A person not aware of what’s going in this country so far this year would either have to be in a coma or on a vacation outside the United States.  We are going through one of the worst droughts in decades and it’s not over yet as weather forecasts predict more of the same at least for the immediate future.  The USDA’s August Crop Production forecast out on Friday is going to show some dramatic drops in both corn and soybean output.  Some commodity firms are already estimating the corn crop will be well below 10 billion bushels on yields of barely 120 bushels per acre.  Remember this spring when the industry was looking at a crop of around 14 billion bushels on yields approaching 165 bushels per acre?  Soybean losses aren’t far behind with a crop under 3 billion bushels this year. 

     Over half the continental U.S. is in some kind of drought category with a large swath of counties in an extreme drought situation.  That has farmers already harvesting a corn crop that is going to yield zero grain and and not nearly as much forage as they expected at planting time.  UW-Extension Corn Specialist, Joe Lauer, has spent much of his time this growing season writing articles on how to handle drought stressed corn hoping farmers don’t panic and ruin what benefit they may yet get from the crop, especially in southern parts of the state.  Lauer has been pointing out that August first should be the target date for making decisions concerning the corn crop hurt by drought.  That’s because, he said, “that’s the date when we can make some definitive decisions regarding the success or failure of pollination.”  The first option  for fields with good pollination is just “to let ‘em go”, Lauer explained.  But for fields with 50% of less pollination, it’s decision time. If farmers have grain contracts to fill, those fields also might be left alone as they will also gain two to three tons of dry matter making good corn silage.  The toughest decision, Lauer told us is for the fields that have little or no pollination.  He said one option is to “plow it down and use the crop as fertilizer and take whatever you can from crop insurance.”  Or farmers can harvest it right now and try some kind of double crop system for the rest of the growing season.  He recommends trying to find a cheap source of corn seed as “tests at university trials show as much as three and a half tons of dry matter can still come off those fields with early August plantings.”

     But while university specialists such as Lauer are busy trying to get farmers through this tough year,  Congress has gone home until September 10th without giving farmers much help.  The Senate passed a new farm bill earlier this summer but the House never even considered the farm bill their agriculture committee passed earlier this summer as well. Speaker John Boehner of Ohio, who has voted against past farm bills and Majority leader Eric Cantor said they were going to put their bill “on hold”, which they have done.  As leaders they haven’t been able to bring the right leaning Tea Party members or some left leaning Democrats to any form of compromise.  The Tea Party thinks the farm bill is one big subsidy package while the Democrats don’t like the big cuts being proposed to food stamp and other feeding programs. At the last minute, the House took up and passed a sort term emergency aid package that barely passed and has given just about every farm organization in the country ammunition to call out the House leadership on their lack of ability to pass a farm bill, which they say is needed more than disaster aid to give farmers some long term planning tools for future decision making.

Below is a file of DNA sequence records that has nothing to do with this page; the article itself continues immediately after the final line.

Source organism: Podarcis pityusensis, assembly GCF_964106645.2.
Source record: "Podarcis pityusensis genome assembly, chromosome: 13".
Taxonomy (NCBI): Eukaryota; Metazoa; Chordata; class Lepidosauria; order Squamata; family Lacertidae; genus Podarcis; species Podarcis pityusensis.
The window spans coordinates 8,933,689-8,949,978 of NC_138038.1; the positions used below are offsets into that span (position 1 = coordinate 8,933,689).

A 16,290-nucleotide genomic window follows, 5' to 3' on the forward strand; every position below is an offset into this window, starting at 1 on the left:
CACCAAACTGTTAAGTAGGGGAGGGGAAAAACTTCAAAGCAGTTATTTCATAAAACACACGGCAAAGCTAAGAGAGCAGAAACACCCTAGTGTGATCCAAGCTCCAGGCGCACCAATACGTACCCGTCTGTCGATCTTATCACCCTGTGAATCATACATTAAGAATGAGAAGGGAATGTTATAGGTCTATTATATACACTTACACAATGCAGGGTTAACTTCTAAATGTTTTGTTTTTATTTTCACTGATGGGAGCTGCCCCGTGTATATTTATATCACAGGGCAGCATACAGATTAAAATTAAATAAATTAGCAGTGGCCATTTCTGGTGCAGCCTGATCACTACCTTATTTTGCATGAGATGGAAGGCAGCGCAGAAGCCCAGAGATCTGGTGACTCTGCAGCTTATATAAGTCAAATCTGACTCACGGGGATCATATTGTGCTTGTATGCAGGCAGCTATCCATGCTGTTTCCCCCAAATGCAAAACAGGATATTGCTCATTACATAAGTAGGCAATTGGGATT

On the Senate side, it’s just the opposite.  With a farm bill ready to go to a House-Senate Conference, Senate leaders didn’t take up the short term disaster bill passed by the House. Their leadership said,too, that the House should pass long term policy and not stop gap efforts.  But Senate Republicans chided their leaders for not at least giving farmers something before they left town for a month.

     Agriculture Secretary Tom Vilsack the U.S. Department of Agriculture has done about everything it can to help by releasing Conservation Reserve Program land for emergency haying and grazing but without some kind of disaster program he has no money to send out as an aid package through the Farm Service Agency.  All disaster aid included in the 2008 Farm Bill, which is still farm law until the end of September, ran out at the end of the last fiscal year because of budget limitations.

     September 10th is a long time to wait for Congress to act and there’s no guarantee they will act anytime soon as Congressional leadership seems to be lacking in their ability to bring both sides to the table to reach a compromise. Where are Tip and The Gipper when you need them.